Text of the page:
FJO: Certainly within jazz, there’s a whole tradition of re-interpreting other people’s music and making it your own: standards from Broadway shows, Monk or Ellington tunes can become something entirely different. When Monk plays Cole Porter, it’s Monk.
MS: I’ve done loads of standards. I do them in my style. On one of David S. Ware’s Sony albums we did “The Way We Were.” I actually know one of the co-writers of that, Marilyn Bergman, and I never told her. I’m afraid for her to hear that version.
FJO: I love that recording. It’s a very creative interpretation. She might get a kick of it. Are there other jazz groups out there doing your tunes?
MS: There are people that have recorded a couple of my tunes.
FJO: And what does that feel like?
MS: I’m glad somebody takes me seriously enough to do my music. And if they call and ask me how they should interpret it, I tell them to do it their own way. To me it meant one thing, but I don’t own the language. The riff came out of my head, but once it’s a composition out there, you can do whatever the hell you want to do.
FJO: So that begs a question which brings us back to hip-hop. People are out there who are not just taking the tunes, but sampling the actual performances of them and creating new work with them. You’ve obviously collaborated with Anti-Pop Consortium. What’s it like to have something you did physically in time be morphed into something completely different from what you intended? It’s you but it’s not you. How would you feel if someone did that to your music who was not in direct collaboration with you?
MS: If somebody just took something of mine and sampled it, I want some money. I mean, look at this one room apartment! I don’t really own anything. I own this computer and a TV. Don’t do what the Beastie Boys did to James Newton. If somebody’s gonna sample, please send some cash. But I don’t have any problems with the whole process and the whole philosophical idea of it. It’s a part of music making at this juncture in music history. Synthetic albums are a part of jazz history. Go back to Bitches Brew. They’re studio creations. Obviously, live musicians were gathered for the source material, but it was mutated and transformed by splicing and other processes. That whole way of making music I find challenging. I don’t really anally hold on to a riff of mine thinking it was created in this context so it should only be in this context. If I’m putting out an acoustic jazz album, I anally hold to the material in that way [when I'm making the album], but once anything’s put on tape, it lends itself for use in different situations. If somebody wants to use it and mutate it, all I ask is for some money. I don’t control the product past that.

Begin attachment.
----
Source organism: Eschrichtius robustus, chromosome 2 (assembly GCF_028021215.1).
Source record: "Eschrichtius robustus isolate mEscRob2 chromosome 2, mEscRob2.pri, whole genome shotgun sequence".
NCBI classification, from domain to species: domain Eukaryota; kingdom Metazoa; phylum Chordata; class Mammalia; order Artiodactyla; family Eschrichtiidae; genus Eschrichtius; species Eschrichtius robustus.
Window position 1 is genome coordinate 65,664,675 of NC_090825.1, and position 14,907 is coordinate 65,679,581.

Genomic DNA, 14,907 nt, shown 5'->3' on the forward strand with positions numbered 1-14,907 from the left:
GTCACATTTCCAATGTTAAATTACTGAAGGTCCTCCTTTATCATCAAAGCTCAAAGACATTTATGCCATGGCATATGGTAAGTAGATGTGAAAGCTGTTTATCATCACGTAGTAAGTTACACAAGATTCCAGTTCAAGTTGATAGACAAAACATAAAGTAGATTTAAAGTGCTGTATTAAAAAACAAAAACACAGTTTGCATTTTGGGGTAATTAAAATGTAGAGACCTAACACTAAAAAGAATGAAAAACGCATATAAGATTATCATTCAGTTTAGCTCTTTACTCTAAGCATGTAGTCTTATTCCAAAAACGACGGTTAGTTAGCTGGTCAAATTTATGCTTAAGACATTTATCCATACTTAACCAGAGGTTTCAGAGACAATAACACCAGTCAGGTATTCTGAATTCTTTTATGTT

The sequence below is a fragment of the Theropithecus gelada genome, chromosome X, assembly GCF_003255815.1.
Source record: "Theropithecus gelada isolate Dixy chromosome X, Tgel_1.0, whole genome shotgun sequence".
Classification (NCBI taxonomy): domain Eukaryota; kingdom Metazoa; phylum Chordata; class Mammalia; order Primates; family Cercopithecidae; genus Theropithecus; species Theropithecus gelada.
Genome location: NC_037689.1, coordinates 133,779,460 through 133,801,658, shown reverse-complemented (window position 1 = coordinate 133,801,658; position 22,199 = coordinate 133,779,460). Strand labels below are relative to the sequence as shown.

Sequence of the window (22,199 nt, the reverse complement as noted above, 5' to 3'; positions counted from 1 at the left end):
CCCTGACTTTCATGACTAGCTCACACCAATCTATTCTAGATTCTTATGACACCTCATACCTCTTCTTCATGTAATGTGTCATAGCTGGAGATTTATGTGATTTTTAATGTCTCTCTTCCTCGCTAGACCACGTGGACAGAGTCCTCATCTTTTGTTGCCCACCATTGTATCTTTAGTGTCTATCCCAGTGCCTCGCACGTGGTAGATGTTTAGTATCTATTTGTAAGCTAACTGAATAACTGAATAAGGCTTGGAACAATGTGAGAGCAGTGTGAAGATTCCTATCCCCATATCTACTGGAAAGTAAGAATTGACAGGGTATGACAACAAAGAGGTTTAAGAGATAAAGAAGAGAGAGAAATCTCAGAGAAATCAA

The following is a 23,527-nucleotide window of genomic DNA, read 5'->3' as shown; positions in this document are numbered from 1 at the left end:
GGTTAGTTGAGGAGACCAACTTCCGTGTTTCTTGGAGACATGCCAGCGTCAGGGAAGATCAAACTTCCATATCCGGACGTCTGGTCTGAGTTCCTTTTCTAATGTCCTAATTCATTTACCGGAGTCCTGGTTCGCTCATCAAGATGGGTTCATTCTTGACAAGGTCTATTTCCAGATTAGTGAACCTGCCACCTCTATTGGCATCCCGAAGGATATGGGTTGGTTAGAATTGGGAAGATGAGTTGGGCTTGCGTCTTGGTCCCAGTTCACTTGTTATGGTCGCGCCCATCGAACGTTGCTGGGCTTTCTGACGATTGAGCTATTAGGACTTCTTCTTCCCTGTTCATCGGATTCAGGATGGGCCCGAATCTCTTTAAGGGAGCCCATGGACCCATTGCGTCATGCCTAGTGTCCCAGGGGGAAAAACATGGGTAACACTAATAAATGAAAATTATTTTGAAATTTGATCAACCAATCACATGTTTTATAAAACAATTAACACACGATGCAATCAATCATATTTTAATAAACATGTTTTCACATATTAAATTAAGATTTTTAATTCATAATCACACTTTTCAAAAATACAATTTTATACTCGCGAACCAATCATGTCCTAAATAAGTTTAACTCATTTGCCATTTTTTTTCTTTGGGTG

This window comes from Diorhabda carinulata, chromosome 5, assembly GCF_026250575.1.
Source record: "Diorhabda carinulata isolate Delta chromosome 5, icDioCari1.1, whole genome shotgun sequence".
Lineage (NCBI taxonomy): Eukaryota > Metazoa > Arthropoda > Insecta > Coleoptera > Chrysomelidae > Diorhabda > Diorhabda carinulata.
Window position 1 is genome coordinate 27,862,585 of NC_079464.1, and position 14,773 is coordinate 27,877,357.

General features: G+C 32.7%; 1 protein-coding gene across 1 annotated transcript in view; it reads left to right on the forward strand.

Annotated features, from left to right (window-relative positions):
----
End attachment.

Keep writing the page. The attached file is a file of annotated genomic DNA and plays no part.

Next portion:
FJO: I’m sure you follow all the back and forth these days about the whole phenomenon of downloading.
MS: Obviously, I feel people should pay for it. How do they expect people to make music if they don’t? If people keep downloading it for free, then the whole music industry collapses and nobody can make recordings because there’s no way to pay a bill. The whole thing just ends. Where do people think it’s gonna go. If you’re going to get a product, you have to patronize the people that make it. You’re just a spoiled brat if you think stuff just exists for free. It costs money to give your kids piano lessons so they can learn music. To send them to music school, it costs money. If somebody makes a living as a janitor cleaning up in a music school and the music school doesn’t exist, then that janitor has kids who can’t eat. The whole thing on every level costs money. I think the idea of free downloads is retarded, unless you want the structure of the whole thing to fall apart. And when it does, people will be scratching their heads why. It’s obvious.
FJO: Yet it’s become such a thing now and the record companies are scrambling. To people from a certain generation, the record companies are looking like the villains.
MS: To anybody who’s downloading for free, my question is: What do you do for a living? Whatever you do, let me have it for free.